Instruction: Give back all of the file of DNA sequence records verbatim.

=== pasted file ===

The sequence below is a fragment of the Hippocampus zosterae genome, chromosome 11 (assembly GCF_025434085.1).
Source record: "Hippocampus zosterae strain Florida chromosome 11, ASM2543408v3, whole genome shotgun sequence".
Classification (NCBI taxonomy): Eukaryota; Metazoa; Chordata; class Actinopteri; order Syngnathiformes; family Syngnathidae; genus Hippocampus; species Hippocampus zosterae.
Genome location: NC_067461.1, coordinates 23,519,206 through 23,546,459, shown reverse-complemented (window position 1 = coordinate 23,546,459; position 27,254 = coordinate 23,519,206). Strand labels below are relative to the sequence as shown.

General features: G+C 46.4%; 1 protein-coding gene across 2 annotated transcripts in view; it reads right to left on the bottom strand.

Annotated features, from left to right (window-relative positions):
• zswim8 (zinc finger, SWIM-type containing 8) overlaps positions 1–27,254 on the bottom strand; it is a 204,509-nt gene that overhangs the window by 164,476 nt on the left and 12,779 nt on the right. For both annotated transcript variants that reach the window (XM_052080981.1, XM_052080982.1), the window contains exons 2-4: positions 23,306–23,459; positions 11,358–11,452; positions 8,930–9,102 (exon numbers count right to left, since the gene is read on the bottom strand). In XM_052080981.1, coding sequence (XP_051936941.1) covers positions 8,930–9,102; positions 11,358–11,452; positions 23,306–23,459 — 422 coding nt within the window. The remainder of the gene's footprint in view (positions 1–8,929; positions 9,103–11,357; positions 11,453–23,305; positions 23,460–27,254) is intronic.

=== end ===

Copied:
The sequence below is a fragment of the Hippocampus zosterae genome, chromosome 11 (assembly GCF_025434085.1).
Source record: "Hippocampus zosterae strain Florida chromosome 11, ASM2543408v3, whole genome shotgun sequence".
Classification (NCBI taxonomy): Eukaryota; Metazoa; Chordata; class Actinopteri; order Syngnathiformes; family Syngnathidae; genus Hippocampus; species Hippocampus zosterae.
Genome location: NC_067461.1, coordinates 23,519,206 through 23,546,459, shown reverse-complemented (window position 1 = coordinate 23,546,459; position 27,254 = coordinate 23,519,206). Strand labels below are relative to the sequence as shown.

General features: G+C 46.4%; 1 protein-coding gene across 2 annotated transcripts in view; it reads right to left on the bottom strand.

Annotated features, from left to right (window-relative positions):
• zswim8 (zinc finger, SWIM-type containing 8) overlaps positions 1–27,254 on the bottom strand; it is a 204,509-nt gene that overhangs the window by 164,476 nt on the left and 12,779 nt on the right. For both annotated transcript variants that reach the window (XM_052080981.1, XM_052080982.1), the window contains exons 2-4: positions 23,306–23,459; positions 11,358–11,452; positions 8,930–9,102 (exon numbers count right to left, since the gene is read on the bottom strand). In XM_052080981.1, coding sequence (XP_051936941.1) covers positions 8,930–9,102; positions 11,358–11,452; positions 23,306–23,459 — 422 coding nt within the window. The remainder of the gene's footprint in view (positions 1–8,929; positions 9,103–11,357; positions 11,453–23,305; positions 23,460–27,254) is intronic.